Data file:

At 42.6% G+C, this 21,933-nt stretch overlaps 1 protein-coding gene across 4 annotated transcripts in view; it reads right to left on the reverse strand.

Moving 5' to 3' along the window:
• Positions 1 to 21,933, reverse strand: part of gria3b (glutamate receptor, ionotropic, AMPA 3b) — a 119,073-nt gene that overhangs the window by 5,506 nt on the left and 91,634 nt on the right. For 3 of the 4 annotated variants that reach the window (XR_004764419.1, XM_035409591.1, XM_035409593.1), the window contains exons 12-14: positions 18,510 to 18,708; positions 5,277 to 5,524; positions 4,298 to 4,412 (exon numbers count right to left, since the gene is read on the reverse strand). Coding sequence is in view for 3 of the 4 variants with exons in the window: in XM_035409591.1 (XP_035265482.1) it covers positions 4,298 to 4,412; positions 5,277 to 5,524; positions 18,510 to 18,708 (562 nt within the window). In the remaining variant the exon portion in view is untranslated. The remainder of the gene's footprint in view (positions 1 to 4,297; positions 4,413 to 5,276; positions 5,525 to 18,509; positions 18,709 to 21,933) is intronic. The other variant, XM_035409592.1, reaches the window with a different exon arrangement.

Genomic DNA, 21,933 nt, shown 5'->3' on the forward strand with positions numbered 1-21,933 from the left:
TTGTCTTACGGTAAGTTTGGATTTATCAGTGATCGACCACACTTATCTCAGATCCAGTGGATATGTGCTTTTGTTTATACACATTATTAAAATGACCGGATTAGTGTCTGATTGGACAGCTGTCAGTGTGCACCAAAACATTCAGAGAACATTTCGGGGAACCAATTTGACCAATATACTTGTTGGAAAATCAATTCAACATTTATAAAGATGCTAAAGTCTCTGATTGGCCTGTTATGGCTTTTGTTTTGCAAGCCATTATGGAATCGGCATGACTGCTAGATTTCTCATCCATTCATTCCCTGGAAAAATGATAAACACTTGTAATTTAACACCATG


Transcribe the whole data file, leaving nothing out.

At 42.6% G+C, this 21,933-nt stretch overlaps 1 protein-coding gene across 4 annotated transcripts in view; it reads right to left on the reverse strand.

Moving 5' to 3' along the window:
• Positions 1 to 21,933, reverse strand: part of gria3b (glutamate receptor, ionotropic, AMPA 3b) — a 119,073-nt gene that overhangs the window by 5,506 nt on the left and 91,634 nt on the right. For 3 of the 4 annotated variants that reach the window (XR_004764419.1, XM_035409591.1, XM_035409593.1), the window contains exons 12-14: positions 18,510 to 18,708; positions 5,277 to 5,524; positions 4,298 to 4,412 (exon numbers count right to left, since the gene is read on the reverse strand). Coding sequence is in view for 3 of the 4 variants with exons in the window: in XM_035409591.1 (XP_035265482.1) it covers positions 4,298 to 4,412; positions 5,277 to 5,524; positions 18,510 to 18,708 (562 nt within the window). In the remaining variant the exon portion in view is untranslated. The remainder of the gene's footprint in view (positions 1 to 4,297; positions 4,413 to 5,276; positions 5,525 to 18,509; positions 18,709 to 21,933) is intronic. The other variant, XM_035409592.1, reaches the window with a different exon arrangement.

Genomic DNA, 21,933 nt, shown 5'->3' on the forward strand with positions numbered 1-21,933 from the left:
TTGTCTTACGGTAAGTTTGGATTTATCAGTGATCGACCACACTTATCTCAGATCCAGTGGATATGTGCTTTTGTTTATACACATTATTAAAATGACCGGATTAGTGTCTGATTGGACAGCTGTCAGTGTGCACCAAAACATTCAGAGAACATTTCGGGGAACCAATTTGACCAATATACTTGTTGGAAAATCAATTCAACATTTATAAAGATGCTAAAGTCTCTGATTGGCCTGTTATGGCTTTTGTTTTGCAAGCCATTATGGAATCGGCATGACTGCTAGATTTCTCATCCATTCATTCCCTGGAAAAATGATAAACACTTGTAATTTAACACCATG